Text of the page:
The Italian Tea Festival 2019 was honored to host Jeff Fuchs, explorer, author and tea enthusiast. He is the first documented westerner to travel the Ancient Tea Horse Road.
The festival visitors could see his photographs and listen to two speeches about Jeff’s tea experiences.
What did you expect from the Italian tea landscape before the festival?
When I first heard about the Italian Tea Festival in Bologna, I thought, “in one of the bastions of great food experiences and the famed ‘Bolognaise’ (which was one of the sauces my father has prepared for decades), the leaf has arrived… let’s see what will happen”. Expectations are always a little dangerous so I tried to stay open and keep the senses aware and see where this Italian Tea Festival experience would go. I knew of the culture and food of the region so some part of me felt that there must be a good energy here because there is respect and even reverence for food and wine. Part of me wondered if there would be room for tea in this world of coffee but again, I was hopeful because of an already deeply ingrained sense of reverence for food. I think that a culture that revers food history, wine, and eating local foods, must already have some curiosity to give tea a chance. Tea, good tea, taken with others, has the ability to transform a bit of the psyche and self so I was curious to share tea, time, and tales with others.
Did the event confirm your expectations? Did you have any surprises?
Surprise that Puerh was well received. I’m always slightly surprised that Puerh has managed to gain a following – for years it was the ‘auntie of teas’ known to a few and the ones that knew of it, knew of it in some pretty dismal forms. Now there is a much greater knowledge of Puerh and what constitutes a good Puerh. Also confirmed that when there is energy and a will to share – really share not simply looking at the financial side – there is a possibility of something warm and wonderful happening. That happened!!
During the festival I was happily shocked to see how many people wanted to sit down and just share tea stories or shared connections relating to the leaves. The tea world is generally one of generosity and openness and this was strongly reflected at the event.
According to your experience, what is the strong point of the festival?
Staging a tea festival (or any festival) inside of a centuries’ old historic building, and adding some life into existing structures with history is a way of giving or infusing some life into the space. The festival did that… it infused life and energy into a space and introduced an old leaf from the east into a cultural space of the west. And of course, there is a wonderful Italian passion thrown into the festival by the organizers; a desire that others might share in their own love of the leaf. Energy is a component that is vital and it is created through passion and desire. Energy inundated festival and there was a desire and openness to both share and learn from everyone. Attendees, organizers, presenters were all open and eager to participate and share and this is one of the magic ingredients I feel one of the magic ingredients that an ‘event’ or collaboration needs that cannot be forced or created. Intention to bring an experience and an energy to make it happen… this was present at the festival.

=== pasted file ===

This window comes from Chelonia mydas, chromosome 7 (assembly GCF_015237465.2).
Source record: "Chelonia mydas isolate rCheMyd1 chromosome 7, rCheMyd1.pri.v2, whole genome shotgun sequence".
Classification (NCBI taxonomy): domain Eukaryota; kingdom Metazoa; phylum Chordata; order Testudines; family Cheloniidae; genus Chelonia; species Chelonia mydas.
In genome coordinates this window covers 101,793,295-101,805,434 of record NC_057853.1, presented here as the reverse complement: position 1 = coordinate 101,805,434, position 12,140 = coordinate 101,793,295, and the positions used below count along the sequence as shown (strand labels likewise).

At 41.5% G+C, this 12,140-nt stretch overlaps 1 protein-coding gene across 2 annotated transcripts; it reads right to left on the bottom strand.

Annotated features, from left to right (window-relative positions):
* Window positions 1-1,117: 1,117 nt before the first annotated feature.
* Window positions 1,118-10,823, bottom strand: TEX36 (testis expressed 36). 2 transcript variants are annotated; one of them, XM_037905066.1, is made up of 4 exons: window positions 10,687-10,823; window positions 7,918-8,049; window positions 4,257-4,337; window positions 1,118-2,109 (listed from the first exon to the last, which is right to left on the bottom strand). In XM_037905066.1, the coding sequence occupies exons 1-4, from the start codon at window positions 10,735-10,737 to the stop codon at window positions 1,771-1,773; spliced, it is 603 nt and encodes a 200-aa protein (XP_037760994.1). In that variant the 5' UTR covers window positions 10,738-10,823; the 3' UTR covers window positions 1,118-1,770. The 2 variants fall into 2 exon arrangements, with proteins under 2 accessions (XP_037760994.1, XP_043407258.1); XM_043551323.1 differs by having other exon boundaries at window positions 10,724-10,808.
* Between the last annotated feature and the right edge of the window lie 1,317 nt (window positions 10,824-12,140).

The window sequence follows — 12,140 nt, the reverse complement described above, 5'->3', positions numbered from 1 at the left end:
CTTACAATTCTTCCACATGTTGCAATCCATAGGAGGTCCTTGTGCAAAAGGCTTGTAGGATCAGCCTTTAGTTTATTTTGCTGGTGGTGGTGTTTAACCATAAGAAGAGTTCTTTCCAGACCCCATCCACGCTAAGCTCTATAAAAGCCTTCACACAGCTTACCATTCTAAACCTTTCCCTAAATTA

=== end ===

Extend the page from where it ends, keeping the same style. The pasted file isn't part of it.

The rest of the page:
There was a lot of youth energy and participation at the Tea Festival as well and I think that bodes well for the future of not only tea but the interest in learning about tea.
You wrote “Puerh tea went down well with Parmigiano and Sangiovese grape ‘juice’ as well. In the heart of food… the leaf can reign”. Thus, do you think the tea market and the culture in Italy could increase in the next few years?
I do feel that the tea market can and will increase in Italy particularly once good simply made teas start to make it into the mainstream. There is much about tea and Italy that seem to blend together well. The whole sourcing story of where the tea is from and the conditions of the soil. Who makes the leaves and how the leaves have been made gel beautifully with the sense of providence and history in Italy. Even if tea takes time and the market doesn’t explode, it is fine. As long as some good teas become the norm, I can imagine the leaves settling in Italy easily. What tea has so much of already is diversity. Perhaps the tea model moving forward is based on offering a variety of small batches of well made traceable teas to see which find an audience. Again, a culture as richly tied to food and wine with such a wish for culinary and palate experiences, will surely just continue to evolve.
Special thanks to Anna Poian
Foto: M. Puicher for Italian Tea Festival